About a month ago, Asao Inoue visited my campus to talk about pedagogy and race; the room was packed, standing room only. Among his recommendations that day for addressing systemic racial injustice in education: Don’t grade.
For most people who have been raised in most late 20th/early 21st century formal education systems, this seems impossible. But it’s worth it to, with apologies to John Lennon, imagine there’s no grades.
Dr. Inoue was, of course, mostly concerned with what instructors and administrators, as arbiters and bearers of authority, can do to dismantle systems that reproduce and amplify racial injustice by disguising it as “merit” and “achievement.” And that is a worthy concern, one I respect deeply, while acknowledging that in more ways than I’m even capable of seeing, I benefit from these systems.
However, what I want to look at here is how eliminating grading might benefit instructors–that is, how do we, who are the arbiters of these labels themselves, improve our own lives by removing grades.
Instructors benefit very little from the tedious decision-making of ranking each student into one of 5 ranks (one of which, it should be noted, is usually a MUCH larger range of scores than the others). Well, you say, just replace it with raw numbers. But what I mean here is to focus not on generation a cumulative mark at all, but rather to use a pass/fail at most to indicate if students have succeeded in mastering the skills promised by the course description.
The slavery to these marks that we practice, for both ourselves and our students, results in focusing on the marks themselves as a substitute for content and skills themselves. It focuses on putting numbers and letters on assignments and assessments rather than responding to them in their own rights, leading to false equivalencies.
It also results in too much anxiety for both students and instructors alike. The anxiety for students is obvious; the difference between an A and a B is functionally very small, yet who among us has not seen a student cry over it? For instructors, it’s more subtle. It is a sort of Pavlovian conditioning, so that we flinch when we grade precisely because so often when we put a grade down, we are immediately slapped with a complaint, generally as an email, often so fast that we can be sure the student didn’t read our carefully considered feedback. The grade, then, harms the student by distracting from the feedback, and harms the instructor by forcing them to spend more time defending their grading practices and balancing rubrics and answering emails than focusing on the students’ work itself.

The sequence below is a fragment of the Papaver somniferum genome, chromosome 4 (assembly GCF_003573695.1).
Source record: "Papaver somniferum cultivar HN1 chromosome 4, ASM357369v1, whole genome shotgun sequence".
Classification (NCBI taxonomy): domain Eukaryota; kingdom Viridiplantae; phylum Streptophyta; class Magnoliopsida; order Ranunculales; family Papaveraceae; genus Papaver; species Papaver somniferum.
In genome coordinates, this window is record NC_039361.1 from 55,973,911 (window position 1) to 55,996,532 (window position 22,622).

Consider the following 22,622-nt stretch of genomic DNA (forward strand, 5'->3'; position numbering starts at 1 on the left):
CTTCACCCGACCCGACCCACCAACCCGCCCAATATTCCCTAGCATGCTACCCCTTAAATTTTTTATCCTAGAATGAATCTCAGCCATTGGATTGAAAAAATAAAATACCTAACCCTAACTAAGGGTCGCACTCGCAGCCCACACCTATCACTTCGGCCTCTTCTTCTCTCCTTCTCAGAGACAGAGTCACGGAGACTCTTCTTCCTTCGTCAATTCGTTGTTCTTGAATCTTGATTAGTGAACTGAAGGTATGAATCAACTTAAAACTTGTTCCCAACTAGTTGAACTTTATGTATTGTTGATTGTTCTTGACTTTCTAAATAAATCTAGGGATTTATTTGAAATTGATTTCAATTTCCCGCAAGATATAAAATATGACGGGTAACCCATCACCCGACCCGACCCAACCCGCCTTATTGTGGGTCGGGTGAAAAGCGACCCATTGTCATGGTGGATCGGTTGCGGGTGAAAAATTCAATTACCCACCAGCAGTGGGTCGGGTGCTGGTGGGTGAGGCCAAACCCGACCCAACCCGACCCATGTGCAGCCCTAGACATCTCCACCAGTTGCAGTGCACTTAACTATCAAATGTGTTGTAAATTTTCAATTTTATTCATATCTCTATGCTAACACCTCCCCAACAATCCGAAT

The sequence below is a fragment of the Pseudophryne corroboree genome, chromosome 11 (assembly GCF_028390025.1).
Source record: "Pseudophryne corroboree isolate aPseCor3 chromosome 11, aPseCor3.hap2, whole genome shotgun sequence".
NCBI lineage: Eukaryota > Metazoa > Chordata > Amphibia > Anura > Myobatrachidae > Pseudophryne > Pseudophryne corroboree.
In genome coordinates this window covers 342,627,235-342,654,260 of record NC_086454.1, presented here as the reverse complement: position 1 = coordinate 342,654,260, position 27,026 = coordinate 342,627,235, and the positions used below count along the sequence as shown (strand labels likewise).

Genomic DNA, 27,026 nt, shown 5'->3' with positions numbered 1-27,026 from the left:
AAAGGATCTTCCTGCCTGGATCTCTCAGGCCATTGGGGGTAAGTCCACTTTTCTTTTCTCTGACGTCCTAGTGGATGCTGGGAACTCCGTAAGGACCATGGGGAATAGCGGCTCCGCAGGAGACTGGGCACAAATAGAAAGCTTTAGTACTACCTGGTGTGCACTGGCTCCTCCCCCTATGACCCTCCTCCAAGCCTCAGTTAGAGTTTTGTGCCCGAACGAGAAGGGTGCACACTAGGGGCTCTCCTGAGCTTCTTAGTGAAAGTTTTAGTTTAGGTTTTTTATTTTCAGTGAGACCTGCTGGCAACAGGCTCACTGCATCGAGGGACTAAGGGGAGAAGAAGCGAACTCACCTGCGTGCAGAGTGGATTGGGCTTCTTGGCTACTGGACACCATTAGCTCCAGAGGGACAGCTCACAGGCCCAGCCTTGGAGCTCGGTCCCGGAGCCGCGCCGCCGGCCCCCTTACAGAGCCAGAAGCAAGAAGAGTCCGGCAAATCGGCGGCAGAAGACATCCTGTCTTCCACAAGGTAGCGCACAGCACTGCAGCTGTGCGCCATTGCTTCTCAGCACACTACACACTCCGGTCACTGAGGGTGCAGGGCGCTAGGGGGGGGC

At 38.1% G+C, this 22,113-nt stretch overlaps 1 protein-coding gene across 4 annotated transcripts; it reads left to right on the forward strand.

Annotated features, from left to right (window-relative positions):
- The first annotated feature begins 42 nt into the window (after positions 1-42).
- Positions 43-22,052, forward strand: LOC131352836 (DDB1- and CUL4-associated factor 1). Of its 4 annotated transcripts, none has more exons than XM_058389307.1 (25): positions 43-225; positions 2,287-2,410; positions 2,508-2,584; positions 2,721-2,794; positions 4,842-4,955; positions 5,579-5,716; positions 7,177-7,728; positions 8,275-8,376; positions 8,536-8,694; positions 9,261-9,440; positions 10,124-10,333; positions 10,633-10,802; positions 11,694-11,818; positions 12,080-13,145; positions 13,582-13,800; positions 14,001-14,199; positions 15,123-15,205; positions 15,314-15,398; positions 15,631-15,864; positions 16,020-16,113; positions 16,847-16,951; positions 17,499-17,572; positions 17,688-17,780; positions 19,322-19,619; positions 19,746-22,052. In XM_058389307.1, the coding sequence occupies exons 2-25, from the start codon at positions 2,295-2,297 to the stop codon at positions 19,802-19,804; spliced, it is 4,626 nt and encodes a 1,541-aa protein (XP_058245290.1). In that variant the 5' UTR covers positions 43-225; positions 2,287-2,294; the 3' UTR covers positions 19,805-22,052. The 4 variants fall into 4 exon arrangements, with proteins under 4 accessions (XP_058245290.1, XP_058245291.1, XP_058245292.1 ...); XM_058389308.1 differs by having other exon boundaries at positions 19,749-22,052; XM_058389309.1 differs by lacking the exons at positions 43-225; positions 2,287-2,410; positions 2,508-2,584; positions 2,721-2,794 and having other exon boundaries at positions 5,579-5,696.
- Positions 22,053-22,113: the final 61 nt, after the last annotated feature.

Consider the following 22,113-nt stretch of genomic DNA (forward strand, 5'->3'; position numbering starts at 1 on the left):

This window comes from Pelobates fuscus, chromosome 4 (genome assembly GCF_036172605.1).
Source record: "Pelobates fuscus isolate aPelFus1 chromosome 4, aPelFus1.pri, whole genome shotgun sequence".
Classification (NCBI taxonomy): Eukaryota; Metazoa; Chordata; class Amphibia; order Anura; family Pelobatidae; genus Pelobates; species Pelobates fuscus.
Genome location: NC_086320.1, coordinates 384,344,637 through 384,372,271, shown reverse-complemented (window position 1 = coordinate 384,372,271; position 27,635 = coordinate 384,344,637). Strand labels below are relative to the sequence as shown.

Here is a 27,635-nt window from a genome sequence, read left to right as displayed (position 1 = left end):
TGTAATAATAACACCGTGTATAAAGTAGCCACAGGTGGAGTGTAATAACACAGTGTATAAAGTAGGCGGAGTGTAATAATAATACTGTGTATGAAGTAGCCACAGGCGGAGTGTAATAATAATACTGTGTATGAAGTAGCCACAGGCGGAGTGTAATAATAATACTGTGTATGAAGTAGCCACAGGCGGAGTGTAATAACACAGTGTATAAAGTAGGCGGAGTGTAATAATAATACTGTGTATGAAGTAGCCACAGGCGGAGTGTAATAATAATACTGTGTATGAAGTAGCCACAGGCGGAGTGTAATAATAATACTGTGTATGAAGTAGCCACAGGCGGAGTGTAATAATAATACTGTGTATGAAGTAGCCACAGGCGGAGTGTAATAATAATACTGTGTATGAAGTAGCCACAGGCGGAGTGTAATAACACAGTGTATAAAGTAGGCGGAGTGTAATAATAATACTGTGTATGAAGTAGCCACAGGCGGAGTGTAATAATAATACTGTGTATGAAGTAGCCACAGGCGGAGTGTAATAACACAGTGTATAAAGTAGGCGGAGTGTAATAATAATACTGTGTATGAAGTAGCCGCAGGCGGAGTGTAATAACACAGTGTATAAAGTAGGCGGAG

So what would a class without grades look like? For that, we probably need to look outside the academy. When I asked a colleague with some experience how Dr. Inoue does it, I was told contract grading, which seems to be many instructors’ favorite answer–but contract grading is still grading, as Dr. Inoue himself admitted in his talk. What I am proposing is more radical than even that, but not so radical that I haven’t seen how it would work in practice.
My mother is an art teacher; I learned a lot of my teaching skills from her, rather than my pedagogy classes (sorry, it’s true). But she doesn’t teach in conventional settings; instead, she teaches at after school programs through a park system, at senior centers, at renaissance fairs and anime conventions, and anywhere else that will give her a table and access to students. While it is she who taught me to clearly articulate the purpose of each part of a lesson, and to consider how I might evaluate that my students learned what the lesson was supposed to teach, her evaluations are never grades in these settings. Never once does she have to sit down at a spreadsheet and figure out letter grades (she does sometimes have to sort out attendance and rosters as a practical concern in some settings).
Generally, her students are there because they want to be (there are exceptions). And while many of her lessons are under strict practical time constraints, they aren’t under the artificial constraints of the bell curve. Unlike myself, never once has she come under supervisor scrutiny because too many of her students did too well in her class.
But her students do learn. And often come back, hungry to learn more. And she can measure that her students learned. But those measurements are qualitative, not quantitative. She assesses her students not by tests and percentages, but by watching them do the thing that they are learning to do. The content is first and foremost.
But, you might say, that’s fine for teaching art skills, which are by nature qualitative and subjective. But, I answer, so also are other skills, hard or soft. Our numbers and letters and spreadsheets are meant to help us process more students more efficiently, but that doesn’t serve us or the students. It serves only the administration, if anyone at all. Then again, the hard part would be persuading the administration to let us do away with grading. To let us teach the ways that these students on the margins–in these cracks where learning is happening without official sanction–are learning anyway.
What would this look like in my perfect classroom? I would still carefully assign my students work that would teach the necessary skills. But instead of a grade, I simply write the comments I usually write anyway. But without the grade, students would not be able to shortcut past those comments. Instead, their emails would no longer be “Why did I get a B?” but “What did you mean by…?” And at the end of the semester, I simply sign off on a checklist of skills to say that they acquired the necessary skills.
And somehow, that seems like a better world.